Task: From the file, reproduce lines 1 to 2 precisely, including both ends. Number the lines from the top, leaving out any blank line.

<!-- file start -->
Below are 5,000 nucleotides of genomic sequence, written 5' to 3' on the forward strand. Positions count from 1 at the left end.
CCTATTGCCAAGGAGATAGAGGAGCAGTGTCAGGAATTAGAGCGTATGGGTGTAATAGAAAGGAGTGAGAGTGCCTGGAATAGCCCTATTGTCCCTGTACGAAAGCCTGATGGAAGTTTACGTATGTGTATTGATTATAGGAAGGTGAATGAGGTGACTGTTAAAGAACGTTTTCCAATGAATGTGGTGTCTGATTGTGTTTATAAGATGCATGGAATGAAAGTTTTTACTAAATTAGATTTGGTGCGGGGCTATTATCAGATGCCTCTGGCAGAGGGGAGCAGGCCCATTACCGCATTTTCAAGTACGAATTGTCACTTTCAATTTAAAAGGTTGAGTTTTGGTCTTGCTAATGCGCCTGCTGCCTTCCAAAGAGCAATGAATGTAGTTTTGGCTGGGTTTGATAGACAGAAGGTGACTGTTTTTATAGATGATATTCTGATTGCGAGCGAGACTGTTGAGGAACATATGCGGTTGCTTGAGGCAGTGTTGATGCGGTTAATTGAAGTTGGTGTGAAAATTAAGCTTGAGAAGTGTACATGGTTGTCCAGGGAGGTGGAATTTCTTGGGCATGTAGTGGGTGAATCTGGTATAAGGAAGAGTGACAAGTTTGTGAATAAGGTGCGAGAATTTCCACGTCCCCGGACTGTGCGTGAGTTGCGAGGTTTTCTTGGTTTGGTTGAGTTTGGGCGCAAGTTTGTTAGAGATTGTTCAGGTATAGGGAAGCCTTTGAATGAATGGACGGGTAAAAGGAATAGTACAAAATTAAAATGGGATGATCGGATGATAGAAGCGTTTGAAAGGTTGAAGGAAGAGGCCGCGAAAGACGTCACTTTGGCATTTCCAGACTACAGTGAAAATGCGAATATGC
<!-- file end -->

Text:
Below are 5,000 nucleotides of genomic sequence, written 5' to 3' on the forward strand. Positions count from 1 at the left end.
CCTATTGCCAAGGAGATAGAGGAGCAGTGTCAGGAATTAGAGCGTATGGGTGTAATAGAAAGGAGTGAGAGTGCCTGGAATAGCCCTATTGTCCCTGTACGAAAGCCTGATGGAAGTTTACGTATGTGTATTGATTATAGGAAGGTGAATGAGGTGACTGTTAAAGAACGTTTTCCAATGAATGTGGTGTCTGATTGTGTTTATAAGATGCATGGAATGAAAGTTTTTACTAAATTAGATTTGGTGCGGGGCTATTATCAGATGCCTCTGGCAGAGGGGAGCAGGCCCATTACCGCATTTTCAAGTACGAATTGTCACTTTCAATTTAAAAGGTTGAGTTTTGGTCTTGCTAATGCGCCTGCTGCCTTCCAAAGAGCAATGAATGTAGTTTTGGCTGGGTTTGATAGACAGAAGGTGACTGTTTTTATAGATGATATTCTGATTGCGAGCGAGACTGTTGAGGAACATATGCGGTTGCTTGAGGCAGTGTTGATGCGGTTAATTGAAGTTGGTGTGAAAATTAAGCTTGAGAAGTGTACATGGTTGTCCAGGGAGGTGGAATTTCTTGGGCATGTAGTGGGTGAATCTGGTATAAGGAAGAGTGACAAGTTTGTGAATAAGGTGCGAGAATTTCCACGTCCCCGGACTGTGCGTGAGTTGCGAGGTTTTCTTGGTTTGGTTGAGTTTGGGCGCAAGTTTGTTAGAGATTGTTCAGGTATAGGGAAGCCTTTGAATGAATGGACGGGTAAAAGGAATAGTACAAAATTAAAATGGGATGATCGGATGATAGAAGCGTTTGAAAGGTTGAAGGAAGAGGCCGCGAAAGACGTCACTTTGGCATTTCCAGACTACAGTGAAAATGCGAATATGC